A thread from Andrew Follett goes into even more detail. Oliver's claims about Loudon County, Virg. schools are entirely wrong. He lashes out at parents who spoke up for this kids, forgetting entirely that this is the school district that covered up the rape of a girl in a bathroom, as well as where the school board made an "enemies list" of parents.

After complaining about parents, Oliver attempted to give an explainer about what critical race theory is. Critical race theory, the idea that all events both current and historical need to be looked at through the lens of race and racism, Oliver explained, is "the name given to a body of legal scholarship that began in the 1970s, that attempted to understand why racism and inequality persisted after the Civil Rights Movement. The core idea is that racism is not merely the product of individual bias or prejudice, but also something that is embedded in legal systems and policies," Oliver quoted from Education Week.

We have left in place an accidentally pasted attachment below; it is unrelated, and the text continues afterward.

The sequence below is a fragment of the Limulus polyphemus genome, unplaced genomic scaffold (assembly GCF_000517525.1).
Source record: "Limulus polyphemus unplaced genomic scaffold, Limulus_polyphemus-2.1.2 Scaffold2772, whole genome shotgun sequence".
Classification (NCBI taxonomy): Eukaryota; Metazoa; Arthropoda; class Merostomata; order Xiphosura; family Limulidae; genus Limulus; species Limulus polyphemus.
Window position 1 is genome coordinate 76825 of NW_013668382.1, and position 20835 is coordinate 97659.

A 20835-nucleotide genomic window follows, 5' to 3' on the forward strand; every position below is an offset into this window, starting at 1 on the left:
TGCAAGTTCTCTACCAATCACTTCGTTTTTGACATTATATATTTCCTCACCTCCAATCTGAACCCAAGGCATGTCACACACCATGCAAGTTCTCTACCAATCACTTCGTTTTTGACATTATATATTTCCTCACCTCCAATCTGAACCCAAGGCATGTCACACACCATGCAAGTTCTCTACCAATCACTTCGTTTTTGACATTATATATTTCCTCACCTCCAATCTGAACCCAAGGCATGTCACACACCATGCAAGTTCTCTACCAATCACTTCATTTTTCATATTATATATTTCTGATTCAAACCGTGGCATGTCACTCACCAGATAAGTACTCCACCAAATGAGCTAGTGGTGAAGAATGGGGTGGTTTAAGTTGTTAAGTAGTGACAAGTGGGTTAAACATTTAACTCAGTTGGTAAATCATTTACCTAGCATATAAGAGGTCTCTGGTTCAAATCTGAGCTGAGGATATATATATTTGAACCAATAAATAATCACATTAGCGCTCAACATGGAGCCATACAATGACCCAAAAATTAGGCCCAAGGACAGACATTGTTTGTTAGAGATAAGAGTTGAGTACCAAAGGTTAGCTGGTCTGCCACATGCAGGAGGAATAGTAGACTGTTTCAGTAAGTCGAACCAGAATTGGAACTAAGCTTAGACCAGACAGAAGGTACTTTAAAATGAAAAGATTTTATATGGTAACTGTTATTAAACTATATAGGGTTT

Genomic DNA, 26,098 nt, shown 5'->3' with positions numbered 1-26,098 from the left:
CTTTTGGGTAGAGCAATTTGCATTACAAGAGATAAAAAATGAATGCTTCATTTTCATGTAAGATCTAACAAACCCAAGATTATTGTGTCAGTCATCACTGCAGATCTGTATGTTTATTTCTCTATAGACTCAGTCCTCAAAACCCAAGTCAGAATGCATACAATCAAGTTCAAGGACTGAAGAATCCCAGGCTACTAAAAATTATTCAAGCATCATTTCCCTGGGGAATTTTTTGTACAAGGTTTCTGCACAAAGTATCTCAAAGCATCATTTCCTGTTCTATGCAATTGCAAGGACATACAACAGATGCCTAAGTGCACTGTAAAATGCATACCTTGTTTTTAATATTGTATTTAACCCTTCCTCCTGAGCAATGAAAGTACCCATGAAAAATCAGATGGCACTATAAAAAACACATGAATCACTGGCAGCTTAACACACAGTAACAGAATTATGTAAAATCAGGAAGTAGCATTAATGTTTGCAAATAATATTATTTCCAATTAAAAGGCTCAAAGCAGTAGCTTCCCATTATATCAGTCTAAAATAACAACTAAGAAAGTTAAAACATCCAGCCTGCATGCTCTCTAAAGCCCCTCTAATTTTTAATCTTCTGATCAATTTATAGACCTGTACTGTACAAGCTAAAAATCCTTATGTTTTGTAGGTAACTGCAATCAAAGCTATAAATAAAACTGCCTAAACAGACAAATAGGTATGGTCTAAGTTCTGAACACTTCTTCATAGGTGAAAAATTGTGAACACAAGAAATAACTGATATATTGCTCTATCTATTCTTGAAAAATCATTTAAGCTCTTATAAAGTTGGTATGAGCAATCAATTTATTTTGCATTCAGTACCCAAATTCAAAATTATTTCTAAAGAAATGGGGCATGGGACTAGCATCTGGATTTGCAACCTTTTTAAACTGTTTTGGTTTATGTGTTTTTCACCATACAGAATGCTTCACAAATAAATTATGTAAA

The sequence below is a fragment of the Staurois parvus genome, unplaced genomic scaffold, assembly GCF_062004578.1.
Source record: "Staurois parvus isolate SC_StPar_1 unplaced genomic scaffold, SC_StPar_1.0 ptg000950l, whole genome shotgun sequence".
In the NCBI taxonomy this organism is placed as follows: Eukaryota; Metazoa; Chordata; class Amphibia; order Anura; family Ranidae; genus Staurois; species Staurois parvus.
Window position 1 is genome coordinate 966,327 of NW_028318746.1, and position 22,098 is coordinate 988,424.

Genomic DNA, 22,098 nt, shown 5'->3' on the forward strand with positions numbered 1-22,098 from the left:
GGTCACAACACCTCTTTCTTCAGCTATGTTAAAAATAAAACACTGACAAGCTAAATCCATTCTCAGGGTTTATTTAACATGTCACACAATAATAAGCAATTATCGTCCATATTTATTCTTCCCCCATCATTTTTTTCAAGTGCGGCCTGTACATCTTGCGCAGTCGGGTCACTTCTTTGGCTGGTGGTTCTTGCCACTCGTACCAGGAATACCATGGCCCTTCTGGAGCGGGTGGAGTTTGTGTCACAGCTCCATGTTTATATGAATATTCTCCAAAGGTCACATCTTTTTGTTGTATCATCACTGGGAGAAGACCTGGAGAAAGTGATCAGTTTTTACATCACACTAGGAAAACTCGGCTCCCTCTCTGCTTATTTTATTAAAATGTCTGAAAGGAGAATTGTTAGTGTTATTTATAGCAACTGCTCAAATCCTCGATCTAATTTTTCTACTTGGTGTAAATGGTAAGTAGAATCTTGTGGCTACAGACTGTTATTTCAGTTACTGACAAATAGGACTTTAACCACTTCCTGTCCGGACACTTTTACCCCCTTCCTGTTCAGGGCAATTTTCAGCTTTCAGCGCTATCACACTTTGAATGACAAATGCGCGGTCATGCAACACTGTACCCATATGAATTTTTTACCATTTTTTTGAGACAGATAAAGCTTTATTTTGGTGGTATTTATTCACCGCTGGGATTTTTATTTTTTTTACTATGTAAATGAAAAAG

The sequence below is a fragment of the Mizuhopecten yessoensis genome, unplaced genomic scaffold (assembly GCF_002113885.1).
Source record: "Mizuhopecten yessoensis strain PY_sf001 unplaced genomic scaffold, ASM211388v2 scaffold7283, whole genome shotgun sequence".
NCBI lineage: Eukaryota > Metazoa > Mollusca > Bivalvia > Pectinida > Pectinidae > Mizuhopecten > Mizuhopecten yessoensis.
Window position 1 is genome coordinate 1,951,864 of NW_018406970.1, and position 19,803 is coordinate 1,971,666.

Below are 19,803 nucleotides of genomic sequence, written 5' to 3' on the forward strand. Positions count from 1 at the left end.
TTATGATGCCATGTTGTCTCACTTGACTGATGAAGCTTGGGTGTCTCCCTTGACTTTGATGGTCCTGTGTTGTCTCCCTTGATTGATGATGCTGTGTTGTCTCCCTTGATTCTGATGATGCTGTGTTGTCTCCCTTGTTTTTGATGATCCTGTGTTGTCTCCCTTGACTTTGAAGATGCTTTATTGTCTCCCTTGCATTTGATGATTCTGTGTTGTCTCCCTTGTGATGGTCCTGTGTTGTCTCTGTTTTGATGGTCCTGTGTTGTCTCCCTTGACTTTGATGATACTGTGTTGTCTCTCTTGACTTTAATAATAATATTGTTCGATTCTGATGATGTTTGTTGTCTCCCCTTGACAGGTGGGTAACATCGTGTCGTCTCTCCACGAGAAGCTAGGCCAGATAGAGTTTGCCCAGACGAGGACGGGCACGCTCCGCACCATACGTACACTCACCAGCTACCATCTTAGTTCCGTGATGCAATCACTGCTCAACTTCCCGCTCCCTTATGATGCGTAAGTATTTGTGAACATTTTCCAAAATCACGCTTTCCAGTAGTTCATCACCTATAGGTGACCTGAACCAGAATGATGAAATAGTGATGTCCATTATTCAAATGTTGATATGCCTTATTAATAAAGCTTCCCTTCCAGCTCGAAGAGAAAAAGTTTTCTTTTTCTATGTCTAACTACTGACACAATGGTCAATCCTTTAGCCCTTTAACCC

Oliver claimed that parents are wrong when they say that the way critical race theory is implemented in school curriculum posits that some races are superior to others, or teaches students to hate America. But what he misses is that when this elaborate grad school theory of law and legality is dumbed down for kids, that's exactly what happens.

Yet Oliver jumps on the bandwagon of people who claim this is simply not happening, denying the decades worth of books and publications written by educators and education scholars as to how to incorporate elements of critical race theory in lesson plans, and how to use it to back up curriculum on race, racism, and American values.